Magazine article The New Yorker


Magazine article The New Yorker


Article excerpt


"Words on Dance" kicks off with a conversation between Mark Morris and Surupa Sen.

A Nice Little Talk

Dance luminaries hold court.

I think that most of us still believe that art originates in solitary inspiration, a sort of bolt to the brain, the way Jesus was beamed into the Virgin Mary in those paintings of the Annunciation. There is some empirical support here. If you talk to artists, they will often describe a feeling of openness, receptivity, that accompanied their getting a really good idea. But this is probably true of people in all fields, not just art. Also, chances are that they had had that idea for a long time, and that the feeling they are describing is actually one of release: the idea is freed from impediments, things that were dragging it down. In other words, what these people are experiencing is not the beginning of their piece but its middle, when they say to themselves that maybe it doesn't have to be performed outdoors or nude or solo or whatever. Then, suddenly, everything that was awful before becomes O.K. In any case, it is amazing, sometimes, to hear artists tell you how many years they worked on an idea, how many times they laid it aside, how many versions they made, and tore up--or didn't. Edvard Munch made two oil paintings and two pastels of "The Scream." In 2012, one of the pastels sold for just under a hundred and twenty million dollars at Sotheby's. Imagine paying that amount of money for something of which there are three others--and yours is a pastel.

Artists will sometimes talk about such matters, but in my experience they are less likely to do so in a regular interview, where an expert is asking them questions such as "Can you tell me about your process?" Indeed, it's likely that they are most forthcoming without a questioner altogether. That may have been the idea of Deborah Kaufman when she began producing her "Words on Dance" interviews, which present two dancers without an interviewer. In any case, it is an idea shared by Lisa Rinehart, a video journalist--she performed with American Ballet Theatre in the seventies and eighties--who is the director of the three "Words on Dance" talks that Kaufman will soon produce at the Baryshnikov Arts Center. These will feature Mark Morris with Surupa Sen, on March 23; Christopher Wheeldon with Wendy Whelan, on May 24; and David Neumann with Doug Elkins, on May 25. All of them were or are widely loved dancers; most are now better known as choreographers. One or two are also celebrated blabbermouths. "I do think it's possible that without a moderator--just the two of them--they could imagine themselves on a couch rather than a stage, and have more fun, and tell us more," Rinehart says. There will be video clips.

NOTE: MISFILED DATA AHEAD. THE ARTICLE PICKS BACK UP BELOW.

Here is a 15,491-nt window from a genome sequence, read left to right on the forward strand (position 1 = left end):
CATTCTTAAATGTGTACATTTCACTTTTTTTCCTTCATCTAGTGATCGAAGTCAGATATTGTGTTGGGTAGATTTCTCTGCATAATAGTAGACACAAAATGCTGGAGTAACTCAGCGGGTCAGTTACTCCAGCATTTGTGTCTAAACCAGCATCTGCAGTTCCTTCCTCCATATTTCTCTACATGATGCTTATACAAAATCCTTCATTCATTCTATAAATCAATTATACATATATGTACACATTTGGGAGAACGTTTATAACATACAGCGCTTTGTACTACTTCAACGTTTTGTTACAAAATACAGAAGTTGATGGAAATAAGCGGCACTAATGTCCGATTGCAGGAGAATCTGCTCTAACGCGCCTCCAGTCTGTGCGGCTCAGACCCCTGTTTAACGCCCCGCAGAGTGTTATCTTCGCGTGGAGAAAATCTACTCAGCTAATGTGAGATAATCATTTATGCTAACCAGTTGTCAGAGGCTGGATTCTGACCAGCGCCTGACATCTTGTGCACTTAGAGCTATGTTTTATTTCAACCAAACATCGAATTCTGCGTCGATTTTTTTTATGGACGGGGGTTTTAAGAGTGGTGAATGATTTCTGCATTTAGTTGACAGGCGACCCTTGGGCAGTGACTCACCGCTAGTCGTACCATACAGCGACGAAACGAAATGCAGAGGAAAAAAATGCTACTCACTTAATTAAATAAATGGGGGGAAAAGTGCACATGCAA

Hong Kong Ballet

Co-founded in 1979 by the British dancer Mary Griffiths (and now directed by the Swedish-born Madeleine Onne), Hong Kong Ballet is one of Asia's most respected classical troupes. Its repertory follows current trends, and a recent visit to the "Fall for Dance" festival revealed a troupe of stylish, beautifully trained dancers. For its first Joyce run, it brings three works, by Nacho Duato, Krzysztof Pastor, and Fei Bo. The latter, "A Room of Her Own," is the most intriguing--Fei Bo is the man behind "Peony Pavilion," a poetic, pictorialist work. Like that piece, "A Room of Her Own" takes inspiration from literature--specifically, Virginia Woolf's famous 1929 essay. …

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